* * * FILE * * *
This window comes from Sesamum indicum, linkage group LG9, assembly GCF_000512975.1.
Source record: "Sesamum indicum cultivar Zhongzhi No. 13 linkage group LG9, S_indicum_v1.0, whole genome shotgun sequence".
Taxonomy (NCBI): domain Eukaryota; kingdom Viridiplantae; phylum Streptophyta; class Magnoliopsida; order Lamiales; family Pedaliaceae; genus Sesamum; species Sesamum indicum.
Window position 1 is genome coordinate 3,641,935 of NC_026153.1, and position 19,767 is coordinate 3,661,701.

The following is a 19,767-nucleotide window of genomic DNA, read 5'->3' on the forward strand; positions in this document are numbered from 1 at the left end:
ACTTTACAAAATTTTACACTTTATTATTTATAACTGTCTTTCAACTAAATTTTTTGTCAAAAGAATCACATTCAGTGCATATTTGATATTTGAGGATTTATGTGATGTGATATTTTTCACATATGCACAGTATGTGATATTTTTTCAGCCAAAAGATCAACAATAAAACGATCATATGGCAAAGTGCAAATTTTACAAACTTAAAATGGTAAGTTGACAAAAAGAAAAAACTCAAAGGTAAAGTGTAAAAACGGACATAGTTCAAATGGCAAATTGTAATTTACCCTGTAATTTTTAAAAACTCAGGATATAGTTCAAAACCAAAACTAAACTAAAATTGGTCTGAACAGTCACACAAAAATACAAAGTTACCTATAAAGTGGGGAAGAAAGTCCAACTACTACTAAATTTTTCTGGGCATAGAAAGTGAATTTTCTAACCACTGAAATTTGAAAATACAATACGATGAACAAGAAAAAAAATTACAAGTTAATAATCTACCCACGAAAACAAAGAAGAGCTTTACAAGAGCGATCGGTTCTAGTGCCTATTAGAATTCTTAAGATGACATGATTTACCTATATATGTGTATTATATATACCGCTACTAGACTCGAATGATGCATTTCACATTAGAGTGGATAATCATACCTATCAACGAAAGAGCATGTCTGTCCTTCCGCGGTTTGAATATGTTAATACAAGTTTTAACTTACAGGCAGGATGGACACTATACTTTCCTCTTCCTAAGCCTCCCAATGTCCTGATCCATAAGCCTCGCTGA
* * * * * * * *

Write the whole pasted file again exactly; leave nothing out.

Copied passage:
This window comes from Sesamum indicum, linkage group LG9, assembly GCF_000512975.1.
Source record: "Sesamum indicum cultivar Zhongzhi No. 13 linkage group LG9, S_indicum_v1.0, whole genome shotgun sequence".
Taxonomy (NCBI): domain Eukaryota; kingdom Viridiplantae; phylum Streptophyta; class Magnoliopsida; order Lamiales; family Pedaliaceae; genus Sesamum; species Sesamum indicum.
Window position 1 is genome coordinate 3,641,935 of NC_026153.1, and position 19,767 is coordinate 3,661,701.

The following is a 19,767-nucleotide window of genomic DNA, read 5'->3' on the forward strand; positions in this document are numbered from 1 at the left end:
ACTTTACAAAATTTTACACTTTATTATTTATAACTGTCTTTCAACTAAATTTTTTGTCAAAAGAATCACATTCAGTGCATATTTGATATTTGAGGATTTATGTGATGTGATATTTTTCACATATGCACAGTATGTGATATTTTTTCAGCCAAAAGATCAACAATAAAACGATCATATGGCAAAGTGCAAATTTTACAAACTTAAAATGGTAAGTTGACAAAAAGAAAAAACTCAAAGGTAAAGTGTAAAAACGGACATAGTTCAAATGGCAAATTGTAATTTACCCTGTAATTTTTAAAAACTCAGGATATAGTTCAAAACCAAAACTAAACTAAAATTGGTCTGAACAGTCACACAAAAATACAAAGTTACCTATAAAGTGGGGAAGAAAGTCCAACTACTACTAAATTTTTCTGGGCATAGAAAGTGAATTTTCTAACCACTGAAATTTGAAAATACAATACGATGAACAAGAAAAAAAATTACAAGTTAATAATCTACCCACGAAAACAAAGAAGAGCTTTACAAGAGCGATCGGTTCTAGTGCCTATTAGAATTCTTAAGATGACATGATTTACCTATATATGTGTATTATATATACCGCTACTAGACTCGAATGATGCATTTCACATTAGAGTGGATAATCATACCTATCAACGAAAGAGCATGTCTGTCCTTCCGCGGTTTGAATATGTTAATACAAGTTTTAACTTACAGGCAGGATGGACACTATACTTTCCTCTTCCTAAGCCTCCCAATGTCCTGATCCATAAGCCTCGCTGA